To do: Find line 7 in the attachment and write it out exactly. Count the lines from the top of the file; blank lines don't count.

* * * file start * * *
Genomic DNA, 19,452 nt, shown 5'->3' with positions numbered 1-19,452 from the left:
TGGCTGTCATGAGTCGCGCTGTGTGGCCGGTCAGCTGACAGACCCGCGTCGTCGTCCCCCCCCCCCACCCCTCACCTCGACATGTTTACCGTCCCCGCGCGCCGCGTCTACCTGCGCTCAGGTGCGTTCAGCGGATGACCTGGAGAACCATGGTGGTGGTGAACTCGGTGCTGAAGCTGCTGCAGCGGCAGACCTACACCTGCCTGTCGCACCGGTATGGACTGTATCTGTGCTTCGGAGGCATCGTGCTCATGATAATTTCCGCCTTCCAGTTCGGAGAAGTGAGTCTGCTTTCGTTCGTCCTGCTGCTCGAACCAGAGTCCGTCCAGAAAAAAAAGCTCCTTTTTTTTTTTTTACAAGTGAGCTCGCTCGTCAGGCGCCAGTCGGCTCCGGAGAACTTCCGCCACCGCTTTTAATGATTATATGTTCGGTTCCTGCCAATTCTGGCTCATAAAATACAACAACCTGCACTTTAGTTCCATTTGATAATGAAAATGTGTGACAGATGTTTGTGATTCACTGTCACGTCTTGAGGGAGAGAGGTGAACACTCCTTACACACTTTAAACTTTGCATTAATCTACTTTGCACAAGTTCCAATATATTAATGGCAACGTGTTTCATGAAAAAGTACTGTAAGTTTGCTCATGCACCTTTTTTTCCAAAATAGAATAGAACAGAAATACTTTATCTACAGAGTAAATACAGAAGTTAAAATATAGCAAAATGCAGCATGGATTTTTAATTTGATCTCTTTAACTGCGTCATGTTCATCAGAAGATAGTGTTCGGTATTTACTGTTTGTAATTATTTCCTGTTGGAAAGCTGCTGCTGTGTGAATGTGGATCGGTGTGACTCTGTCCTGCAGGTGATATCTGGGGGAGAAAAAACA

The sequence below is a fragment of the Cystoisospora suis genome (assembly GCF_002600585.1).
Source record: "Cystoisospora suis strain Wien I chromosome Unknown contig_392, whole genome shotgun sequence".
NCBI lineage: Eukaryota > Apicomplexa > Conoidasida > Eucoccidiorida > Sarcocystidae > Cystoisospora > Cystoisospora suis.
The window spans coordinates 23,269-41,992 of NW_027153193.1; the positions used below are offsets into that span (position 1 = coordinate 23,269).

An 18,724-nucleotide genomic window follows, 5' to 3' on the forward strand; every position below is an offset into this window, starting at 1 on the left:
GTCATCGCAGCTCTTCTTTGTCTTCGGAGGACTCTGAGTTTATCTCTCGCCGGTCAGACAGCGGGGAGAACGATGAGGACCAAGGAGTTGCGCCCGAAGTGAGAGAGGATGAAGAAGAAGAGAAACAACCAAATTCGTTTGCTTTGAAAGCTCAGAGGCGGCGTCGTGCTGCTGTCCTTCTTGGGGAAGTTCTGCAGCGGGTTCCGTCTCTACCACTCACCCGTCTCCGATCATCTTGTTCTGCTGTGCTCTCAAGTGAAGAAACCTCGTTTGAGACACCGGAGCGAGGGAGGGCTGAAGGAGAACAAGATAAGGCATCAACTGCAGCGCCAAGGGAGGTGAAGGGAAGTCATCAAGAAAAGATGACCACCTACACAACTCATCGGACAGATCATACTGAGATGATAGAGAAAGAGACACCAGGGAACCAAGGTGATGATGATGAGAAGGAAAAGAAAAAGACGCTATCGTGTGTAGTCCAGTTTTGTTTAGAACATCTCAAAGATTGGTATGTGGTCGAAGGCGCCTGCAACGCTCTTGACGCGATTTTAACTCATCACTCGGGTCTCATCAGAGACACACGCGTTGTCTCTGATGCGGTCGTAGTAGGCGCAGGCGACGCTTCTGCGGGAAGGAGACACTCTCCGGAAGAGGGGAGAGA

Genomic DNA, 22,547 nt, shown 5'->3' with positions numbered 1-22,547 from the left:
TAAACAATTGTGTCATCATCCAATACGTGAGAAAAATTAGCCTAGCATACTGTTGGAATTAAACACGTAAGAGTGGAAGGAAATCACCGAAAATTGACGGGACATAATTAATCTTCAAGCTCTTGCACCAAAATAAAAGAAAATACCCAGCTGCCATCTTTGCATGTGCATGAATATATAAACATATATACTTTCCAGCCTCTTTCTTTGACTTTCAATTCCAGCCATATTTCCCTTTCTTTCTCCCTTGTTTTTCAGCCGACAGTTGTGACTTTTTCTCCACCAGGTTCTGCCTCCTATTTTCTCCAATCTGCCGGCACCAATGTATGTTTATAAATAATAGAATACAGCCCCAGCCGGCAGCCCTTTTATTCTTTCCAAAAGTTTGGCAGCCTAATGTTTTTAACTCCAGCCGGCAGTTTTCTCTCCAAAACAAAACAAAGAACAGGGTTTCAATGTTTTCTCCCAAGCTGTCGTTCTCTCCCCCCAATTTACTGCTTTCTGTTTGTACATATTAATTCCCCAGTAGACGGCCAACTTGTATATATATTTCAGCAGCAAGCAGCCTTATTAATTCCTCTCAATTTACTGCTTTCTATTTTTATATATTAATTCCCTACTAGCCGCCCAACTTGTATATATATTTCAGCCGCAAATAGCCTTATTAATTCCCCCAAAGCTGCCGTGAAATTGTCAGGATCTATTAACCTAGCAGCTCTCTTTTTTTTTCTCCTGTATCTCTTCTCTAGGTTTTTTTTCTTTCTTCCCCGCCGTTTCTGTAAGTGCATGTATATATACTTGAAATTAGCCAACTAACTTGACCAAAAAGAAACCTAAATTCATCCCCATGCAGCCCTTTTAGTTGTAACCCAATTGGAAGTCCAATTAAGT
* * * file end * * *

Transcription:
An 18,724-nucleotide genomic window follows, 5' to 3' on the forward strand; every position below is an offset into this window, starting at 1 on the left: